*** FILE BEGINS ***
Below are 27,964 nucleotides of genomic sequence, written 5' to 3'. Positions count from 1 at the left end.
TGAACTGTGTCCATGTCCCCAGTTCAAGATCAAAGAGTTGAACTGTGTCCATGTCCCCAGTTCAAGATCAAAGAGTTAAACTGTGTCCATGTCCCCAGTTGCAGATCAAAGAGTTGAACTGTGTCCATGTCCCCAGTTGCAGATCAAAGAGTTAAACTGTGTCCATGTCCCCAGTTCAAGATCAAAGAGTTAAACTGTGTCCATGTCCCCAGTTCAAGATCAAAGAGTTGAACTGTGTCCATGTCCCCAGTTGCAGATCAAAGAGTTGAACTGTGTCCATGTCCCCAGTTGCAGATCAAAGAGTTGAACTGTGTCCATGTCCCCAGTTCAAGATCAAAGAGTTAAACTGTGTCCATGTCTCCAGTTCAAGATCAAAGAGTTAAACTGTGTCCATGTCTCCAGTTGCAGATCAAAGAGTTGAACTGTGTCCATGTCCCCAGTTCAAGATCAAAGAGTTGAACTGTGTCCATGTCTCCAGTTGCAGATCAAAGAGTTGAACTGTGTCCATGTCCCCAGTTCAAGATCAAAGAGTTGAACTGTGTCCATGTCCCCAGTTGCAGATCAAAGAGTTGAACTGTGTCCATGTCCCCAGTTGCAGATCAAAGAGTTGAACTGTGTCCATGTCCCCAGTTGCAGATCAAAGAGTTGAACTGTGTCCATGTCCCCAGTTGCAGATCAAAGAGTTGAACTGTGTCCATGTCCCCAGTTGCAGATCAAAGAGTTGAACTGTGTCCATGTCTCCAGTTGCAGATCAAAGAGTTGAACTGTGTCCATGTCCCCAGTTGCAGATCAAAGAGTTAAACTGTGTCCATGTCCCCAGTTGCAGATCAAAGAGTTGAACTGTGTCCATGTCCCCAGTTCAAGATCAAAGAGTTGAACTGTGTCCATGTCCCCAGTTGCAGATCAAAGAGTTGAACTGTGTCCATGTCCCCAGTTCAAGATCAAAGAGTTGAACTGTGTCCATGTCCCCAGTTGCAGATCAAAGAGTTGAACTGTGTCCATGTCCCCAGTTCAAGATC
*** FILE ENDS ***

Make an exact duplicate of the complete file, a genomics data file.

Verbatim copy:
Below are 27,964 nucleotides of genomic sequence, written 5' to 3'. Positions count from 1 at the left end.
TGAACTGTGTCCATGTCCCCAGTTCAAGATCAAAGAGTTGAACTGTGTCCATGTCCCCAGTTCAAGATCAAAGAGTTAAACTGTGTCCATGTCCCCAGTTGCAGATCAAAGAGTTGAACTGTGTCCATGTCCCCAGTTGCAGATCAAAGAGTTAAACTGTGTCCATGTCCCCAGTTCAAGATCAAAGAGTTAAACTGTGTCCATGTCCCCAGTTCAAGATCAAAGAGTTGAACTGTGTCCATGTCCCCAGTTGCAGATCAAAGAGTTGAACTGTGTCCATGTCCCCAGTTGCAGATCAAAGAGTTGAACTGTGTCCATGTCCCCAGTTCAAGATCAAAGAGTTAAACTGTGTCCATGTCTCCAGTTCAAGATCAAAGAGTTAAACTGTGTCCATGTCTCCAGTTGCAGATCAAAGAGTTGAACTGTGTCCATGTCCCCAGTTCAAGATCAAAGAGTTGAACTGTGTCCATGTCTCCAGTTGCAGATCAAAGAGTTGAACTGTGTCCATGTCCCCAGTTCAAGATCAAAGAGTTGAACTGTGTCCATGTCCCCAGTTGCAGATCAAAGAGTTGAACTGTGTCCATGTCCCCAGTTGCAGATCAAAGAGTTGAACTGTGTCCATGTCCCCAGTTGCAGATCAAAGAGTTGAACTGTGTCCATGTCCCCAGTTGCAGATCAAAGAGTTGAACTGTGTCCATGTCCCCAGTTGCAGATCAAAGAGTTGAACTGTGTCCATGTCTCCAGTTGCAGATCAAAGAGTTGAACTGTGTCCATGTCCCCAGTTGCAGATCAAAGAGTTAAACTGTGTCCATGTCCCCAGTTGCAGATCAAAGAGTTGAACTGTGTCCATGTCCCCAGTTCAAGATCAAAGAGTTGAACTGTGTCCATGTCCCCAGTTGCAGATCAAAGAGTTGAACTGTGTCCATGTCCCCAGTTCAAGATCAAAGAGTTGAACTGTGTCCATGTCCCCAGTTGCAGATCAAAGAGTTGAACTGTGTCCATGTCCCCAGTTCAAGATC